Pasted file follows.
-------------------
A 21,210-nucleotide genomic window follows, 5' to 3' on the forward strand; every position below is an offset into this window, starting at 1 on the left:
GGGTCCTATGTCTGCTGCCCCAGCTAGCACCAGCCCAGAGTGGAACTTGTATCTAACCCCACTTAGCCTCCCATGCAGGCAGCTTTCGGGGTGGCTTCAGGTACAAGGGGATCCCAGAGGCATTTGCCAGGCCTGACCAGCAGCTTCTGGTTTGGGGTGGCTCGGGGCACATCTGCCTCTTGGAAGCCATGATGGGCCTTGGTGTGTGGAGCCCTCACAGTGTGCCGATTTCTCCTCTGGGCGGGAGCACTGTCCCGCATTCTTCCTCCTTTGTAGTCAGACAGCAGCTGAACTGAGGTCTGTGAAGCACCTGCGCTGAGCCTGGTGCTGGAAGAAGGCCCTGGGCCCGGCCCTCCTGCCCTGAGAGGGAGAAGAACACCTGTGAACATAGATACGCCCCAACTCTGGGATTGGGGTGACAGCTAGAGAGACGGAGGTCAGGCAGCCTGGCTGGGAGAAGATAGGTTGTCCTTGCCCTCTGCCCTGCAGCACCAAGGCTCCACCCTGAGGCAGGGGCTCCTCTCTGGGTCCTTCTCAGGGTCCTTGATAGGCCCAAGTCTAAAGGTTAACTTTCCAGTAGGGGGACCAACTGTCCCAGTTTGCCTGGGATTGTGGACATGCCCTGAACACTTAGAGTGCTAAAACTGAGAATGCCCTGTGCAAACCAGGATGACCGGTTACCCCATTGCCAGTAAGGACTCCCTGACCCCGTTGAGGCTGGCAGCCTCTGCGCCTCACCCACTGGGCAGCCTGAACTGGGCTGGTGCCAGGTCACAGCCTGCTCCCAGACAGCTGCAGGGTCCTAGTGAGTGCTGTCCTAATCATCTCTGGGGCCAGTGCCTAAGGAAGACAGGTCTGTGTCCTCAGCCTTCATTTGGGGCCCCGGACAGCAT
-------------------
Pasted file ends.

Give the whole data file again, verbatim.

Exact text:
A 21,210-nucleotide genomic window follows, 5' to 3' on the forward strand; every position below is an offset into this window, starting at 1 on the left:
GGGTCCTATGTCTGCTGCCCCAGCTAGCACCAGCCCAGAGTGGAACTTGTATCTAACCCCACTTAGCCTCCCATGCAGGCAGCTTTCGGGGTGGCTTCAGGTACAAGGGGATCCCAGAGGCATTTGCCAGGCCTGACCAGCAGCTTCTGGTTTGGGGTGGCTCGGGGCACATCTGCCTCTTGGAAGCCATGATGGGCCTTGGTGTGTGGAGCCCTCACAGTGTGCCGATTTCTCCTCTGGGCGGGAGCACTGTCCCGCATTCTTCCTCCTTTGTAGTCAGACAGCAGCTGAACTGAGGTCTGTGAAGCACCTGCGCTGAGCCTGGTGCTGGAAGAAGGCCCTGGGCCCGGCCCTCCTGCCCTGAGAGGGAGAAGAACACCTGTGAACATAGATACGCCCCAACTCTGGGATTGGGGTGACAGCTAGAGAGACGGAGGTCAGGCAGCCTGGCTGGGAGAAGATAGGTTGTCCTTGCCCTCTGCCCTGCAGCACCAAGGCTCCACCCTGAGGCAGGGGCTCCTCTCTGGGTCCTTCTCAGGGTCCTTGATAGGCCCAAGTCTAAAGGTTAACTTTCCAGTAGGGGGACCAACTGTCCCAGTTTGCCTGGGATTGTGGACATGCCCTGAACACTTAGAGTGCTAAAACTGAGAATGCCCTGTGCAAACCAGGATGACCGGTTACCCCATTGCCAGTAAGGACTCCCTGACCCCGTTGAGGCTGGCAGCCTCTGCGCCTCACCCACTGGGCAGCCTGAACTGGGCTGGTGCCAGGTCACAGCCTGCTCCCAGACAGCTGCAGGGTCCTAGTGAGTGCTGTCCTAATCATCTCTGGGGCCAGTGCCTAAGGAAGACAGGTCTGTGTCCTCAGCCTTCATTTGGGGCCCCGGACAGCAT